Mårten Snickare | Vortrag
Datum & Uhrzeit: 2023-04-18 16:00
Ort: Akademie der Bildenden Künste München | Akademiestr. 4
Raum: Neubau | Auditorium | E.EG.28


Learning from the Kunstkammer? Colonial Objects and Decolonial Options

Part of the lecture series "Politics of Storytelling"


There is a strong link between colonialism and objects. European colonialism as a whole could be described as an enormous circulation of objects: of producing, trading, purchasing, consuming, exchanging, plundering, collecting, displaying objects. In the early phase of European colonialism, many of these colonial objects ended up in the Kunstkammern of European royalties, aristocrats and scholars. In this talk, Mårten Snickare will take his point of departure in the fact that colonial objects are not only traces of past cultural, aesthetic and scholarly practices. On the contrary, they are highly present as visual, material objects in our museums of today, where they are put in new contexts and incorporated in new narratives. In recent times, colonial objects in Western museums have become a problem and an embarrassment, as reminders of darker sides of European history. They are Das Unbehagen im Museum, to quote the title of an Austrian anthology on postcolonial museology.

How are we to approach these objects today? With what right do we incorporate them in our narratives about the world, and in our hierarchic museum and display system? What might we do with them? What might they do to us? Mårten Snickare will approach these questions from two angles. First, he will take a look at practices and strategies of display, suggesting that we might actually learn something quite specific from the early modern Kunstkammer. Then he will take a closer look at some objects and their situation today, with the premise that these objects deserve a place at the centre of our discussion about the future of museum and display.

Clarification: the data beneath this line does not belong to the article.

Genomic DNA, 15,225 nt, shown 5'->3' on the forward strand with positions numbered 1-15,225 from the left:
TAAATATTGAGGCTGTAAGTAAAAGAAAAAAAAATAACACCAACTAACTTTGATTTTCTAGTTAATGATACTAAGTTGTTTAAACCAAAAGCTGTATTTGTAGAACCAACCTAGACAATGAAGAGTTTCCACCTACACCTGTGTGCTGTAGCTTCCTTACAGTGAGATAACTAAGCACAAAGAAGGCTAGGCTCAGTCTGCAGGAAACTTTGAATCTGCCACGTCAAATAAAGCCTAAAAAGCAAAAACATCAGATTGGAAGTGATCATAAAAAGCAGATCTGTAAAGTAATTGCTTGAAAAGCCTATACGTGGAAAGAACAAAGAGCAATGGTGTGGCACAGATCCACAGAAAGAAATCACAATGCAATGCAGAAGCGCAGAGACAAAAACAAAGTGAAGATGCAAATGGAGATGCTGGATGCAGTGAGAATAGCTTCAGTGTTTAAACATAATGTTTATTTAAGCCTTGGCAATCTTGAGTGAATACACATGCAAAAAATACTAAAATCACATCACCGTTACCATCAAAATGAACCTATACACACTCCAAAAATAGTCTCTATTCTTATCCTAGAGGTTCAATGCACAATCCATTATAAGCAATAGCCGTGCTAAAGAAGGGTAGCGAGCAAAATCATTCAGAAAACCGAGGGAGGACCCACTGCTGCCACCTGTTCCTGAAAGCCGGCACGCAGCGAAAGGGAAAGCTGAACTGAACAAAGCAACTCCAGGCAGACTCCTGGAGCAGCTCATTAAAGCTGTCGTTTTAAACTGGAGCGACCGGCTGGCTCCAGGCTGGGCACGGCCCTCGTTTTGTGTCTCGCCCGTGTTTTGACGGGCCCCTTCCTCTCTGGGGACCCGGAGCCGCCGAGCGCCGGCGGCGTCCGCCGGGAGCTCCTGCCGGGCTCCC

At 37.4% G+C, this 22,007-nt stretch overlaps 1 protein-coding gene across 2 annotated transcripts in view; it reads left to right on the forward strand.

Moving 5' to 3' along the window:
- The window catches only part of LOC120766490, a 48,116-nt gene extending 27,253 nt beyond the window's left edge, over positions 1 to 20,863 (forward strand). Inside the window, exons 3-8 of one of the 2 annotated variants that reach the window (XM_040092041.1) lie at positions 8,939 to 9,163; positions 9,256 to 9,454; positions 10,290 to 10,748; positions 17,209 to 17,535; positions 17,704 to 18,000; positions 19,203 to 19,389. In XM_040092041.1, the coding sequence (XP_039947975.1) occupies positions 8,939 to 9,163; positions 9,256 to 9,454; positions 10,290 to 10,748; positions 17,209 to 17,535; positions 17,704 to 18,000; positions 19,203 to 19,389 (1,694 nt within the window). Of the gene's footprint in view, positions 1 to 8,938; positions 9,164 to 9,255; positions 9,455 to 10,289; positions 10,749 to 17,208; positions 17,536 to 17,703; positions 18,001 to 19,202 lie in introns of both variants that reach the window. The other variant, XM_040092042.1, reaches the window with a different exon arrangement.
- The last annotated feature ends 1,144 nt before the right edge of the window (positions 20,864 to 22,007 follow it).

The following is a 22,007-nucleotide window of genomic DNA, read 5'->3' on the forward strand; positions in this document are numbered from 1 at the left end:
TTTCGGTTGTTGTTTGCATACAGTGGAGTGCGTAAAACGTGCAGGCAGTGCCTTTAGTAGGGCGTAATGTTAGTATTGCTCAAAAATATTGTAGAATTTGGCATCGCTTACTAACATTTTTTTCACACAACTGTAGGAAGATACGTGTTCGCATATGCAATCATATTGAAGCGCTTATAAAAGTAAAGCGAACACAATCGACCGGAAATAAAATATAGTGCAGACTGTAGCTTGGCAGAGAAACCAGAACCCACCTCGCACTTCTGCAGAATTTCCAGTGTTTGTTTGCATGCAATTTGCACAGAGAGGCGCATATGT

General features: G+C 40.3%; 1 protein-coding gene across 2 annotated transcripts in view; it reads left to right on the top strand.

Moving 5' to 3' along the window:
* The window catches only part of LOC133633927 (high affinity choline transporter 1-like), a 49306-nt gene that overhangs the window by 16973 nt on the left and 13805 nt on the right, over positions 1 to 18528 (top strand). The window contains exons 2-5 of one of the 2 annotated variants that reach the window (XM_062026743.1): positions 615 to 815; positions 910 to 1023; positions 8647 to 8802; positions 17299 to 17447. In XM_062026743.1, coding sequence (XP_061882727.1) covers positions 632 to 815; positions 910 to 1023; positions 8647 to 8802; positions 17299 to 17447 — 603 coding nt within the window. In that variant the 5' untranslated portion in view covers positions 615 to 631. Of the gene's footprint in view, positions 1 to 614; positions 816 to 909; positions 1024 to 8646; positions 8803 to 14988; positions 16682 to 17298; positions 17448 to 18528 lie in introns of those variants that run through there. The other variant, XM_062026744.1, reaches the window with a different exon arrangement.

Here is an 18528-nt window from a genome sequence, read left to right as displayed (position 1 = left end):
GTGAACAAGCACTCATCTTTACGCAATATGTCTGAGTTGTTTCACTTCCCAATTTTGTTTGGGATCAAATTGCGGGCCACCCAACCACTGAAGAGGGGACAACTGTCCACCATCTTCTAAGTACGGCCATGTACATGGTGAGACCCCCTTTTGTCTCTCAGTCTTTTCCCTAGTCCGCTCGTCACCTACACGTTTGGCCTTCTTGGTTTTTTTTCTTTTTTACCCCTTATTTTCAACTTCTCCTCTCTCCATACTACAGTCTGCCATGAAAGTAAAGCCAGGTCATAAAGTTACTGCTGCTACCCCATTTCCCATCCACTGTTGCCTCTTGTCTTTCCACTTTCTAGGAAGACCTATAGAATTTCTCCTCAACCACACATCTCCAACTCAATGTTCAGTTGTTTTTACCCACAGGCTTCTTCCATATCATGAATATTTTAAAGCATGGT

Mårten Snickare is Professor of Art History at Stockholm University and Director of Accelerator, an exhibition space at the university where art and research meet. He has published extensively on the Baroque. Last year, he published a book on the entangled histories of colonialism, museums and objects: Colonial Objects in Early Modern Sweden and Beyond. From the Kunstkammer to the Current Museum Crisis (Amsterdam University Press).



Politics of Storytelling is a series of lectures/seminars focusing on politics of storytelling as an artistic research methodology. In particular, the lecture will consider storytelling as a way to rethink and explore different perspectives, voices, entanglement and world-making processes in connection with practice-based artistic research. Storytelling in artistic research is thus intended as a particular mode of engaging with the real world that has a potential to dissolve structured power relationships between subject and object. As Donna Haraway states, “it matters what stories make worlds, what worlds make stories.” Together with the invited speakers, different approaches to practice-based artistic research will be discussed, from material stories, work stories to museum colonial object that takes into account of non-human voices.

Organised and moderated by Prof. Dr. Nicolas Cheng

To register for the lectures/seminars: This email address is being protected from spambots. You need JavaScript enabled to view it.


*The lecture will be held in English.



Past events:


Caroline Slotte (FI)
Professor of Ceramic Art
Oslo National Academy of the Arts

Magnus Bärtås (SE)
Professor of Fine Arts, head of research and deputy vice-chancellor
Konstfack University of Arts, Crafts and Design, Stockholm

Craig Mcintosh (NZ)
Jewellery artist and Pakeha stone carver, Dunedin